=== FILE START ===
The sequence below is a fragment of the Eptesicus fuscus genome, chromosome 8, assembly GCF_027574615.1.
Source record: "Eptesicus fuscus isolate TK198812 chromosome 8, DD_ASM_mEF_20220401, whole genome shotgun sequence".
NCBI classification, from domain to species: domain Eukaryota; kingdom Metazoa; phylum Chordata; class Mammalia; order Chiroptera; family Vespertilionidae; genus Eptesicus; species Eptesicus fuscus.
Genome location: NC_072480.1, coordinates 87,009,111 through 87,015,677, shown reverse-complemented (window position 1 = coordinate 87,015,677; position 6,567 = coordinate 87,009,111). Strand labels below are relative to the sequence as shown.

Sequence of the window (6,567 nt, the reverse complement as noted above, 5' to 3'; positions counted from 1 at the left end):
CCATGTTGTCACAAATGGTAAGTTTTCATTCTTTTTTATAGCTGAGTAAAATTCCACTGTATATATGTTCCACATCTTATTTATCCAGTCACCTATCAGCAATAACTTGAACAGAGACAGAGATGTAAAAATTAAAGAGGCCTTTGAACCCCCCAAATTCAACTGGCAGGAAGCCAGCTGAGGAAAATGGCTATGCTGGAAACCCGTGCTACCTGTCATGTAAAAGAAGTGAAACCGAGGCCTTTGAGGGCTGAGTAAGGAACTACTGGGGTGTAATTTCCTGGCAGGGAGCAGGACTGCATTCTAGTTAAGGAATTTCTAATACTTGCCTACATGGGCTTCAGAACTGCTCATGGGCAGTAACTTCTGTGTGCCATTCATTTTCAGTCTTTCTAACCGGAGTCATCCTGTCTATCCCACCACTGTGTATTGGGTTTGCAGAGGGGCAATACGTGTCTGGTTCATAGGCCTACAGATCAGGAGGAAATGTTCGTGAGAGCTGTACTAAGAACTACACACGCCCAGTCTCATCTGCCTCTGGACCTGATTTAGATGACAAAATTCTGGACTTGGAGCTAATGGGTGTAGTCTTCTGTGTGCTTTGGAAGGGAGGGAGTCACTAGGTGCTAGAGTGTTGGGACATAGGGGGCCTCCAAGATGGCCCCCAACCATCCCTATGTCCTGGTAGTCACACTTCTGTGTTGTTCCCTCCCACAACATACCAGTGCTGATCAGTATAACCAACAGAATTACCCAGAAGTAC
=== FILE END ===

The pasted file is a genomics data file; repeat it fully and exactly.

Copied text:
The sequence below is a fragment of the Eptesicus fuscus genome, chromosome 8, assembly GCF_027574615.1.
Source record: "Eptesicus fuscus isolate TK198812 chromosome 8, DD_ASM_mEF_20220401, whole genome shotgun sequence".
NCBI classification, from domain to species: domain Eukaryota; kingdom Metazoa; phylum Chordata; class Mammalia; order Chiroptera; family Vespertilionidae; genus Eptesicus; species Eptesicus fuscus.
Genome location: NC_072480.1, coordinates 87,009,111 through 87,015,677, shown reverse-complemented (window position 1 = coordinate 87,015,677; position 6,567 = coordinate 87,009,111). Strand labels below are relative to the sequence as shown.

Sequence of the window (6,567 nt, the reverse complement as noted above, 5' to 3'; positions counted from 1 at the left end):
CCATGTTGTCACAAATGGTAAGTTTTCATTCTTTTTTATAGCTGAGTAAAATTCCACTGTATATATGTTCCACATCTTATTTATCCAGTCACCTATCAGCAATAACTTGAACAGAGACAGAGATGTAAAAATTAAAGAGGCCTTTGAACCCCCCAAATTCAACTGGCAGGAAGCCAGCTGAGGAAAATGGCTATGCTGGAAACCCGTGCTACCTGTCATGTAAAAGAAGTGAAACCGAGGCCTTTGAGGGCTGAGTAAGGAACTACTGGGGTGTAATTTCCTGGCAGGGAGCAGGACTGCATTCTAGTTAAGGAATTTCTAATACTTGCCTACATGGGCTTCAGAACTGCTCATGGGCAGTAACTTCTGTGTGCCATTCATTTTCAGTCTTTCTAACCGGAGTCATCCTGTCTATCCCACCACTGTGTATTGGGTTTGCAGAGGGGCAATACGTGTCTGGTTCATAGGCCTACAGATCAGGAGGAAATGTTCGTGAGAGCTGTACTAAGAACTACACACGCCCAGTCTCATCTGCCTCTGGACCTGATTTAGATGACAAAATTCTGGACTTGGAGCTAATGGGTGTAGTCTTCTGTGTGCTTTGGAAGGGAGGGAGTCACTAGGTGCTAGAGTGTTGGGACATAGGGGGCCTCCAAGATGGCCCCCAACCATCCCTATGTCCTGGTAGTCACACTTCTGTGTTGTTCCCTCCCACAACATACCAGTGCTGATCAGTATAACCAACAGAATTACCCAGAAGTAC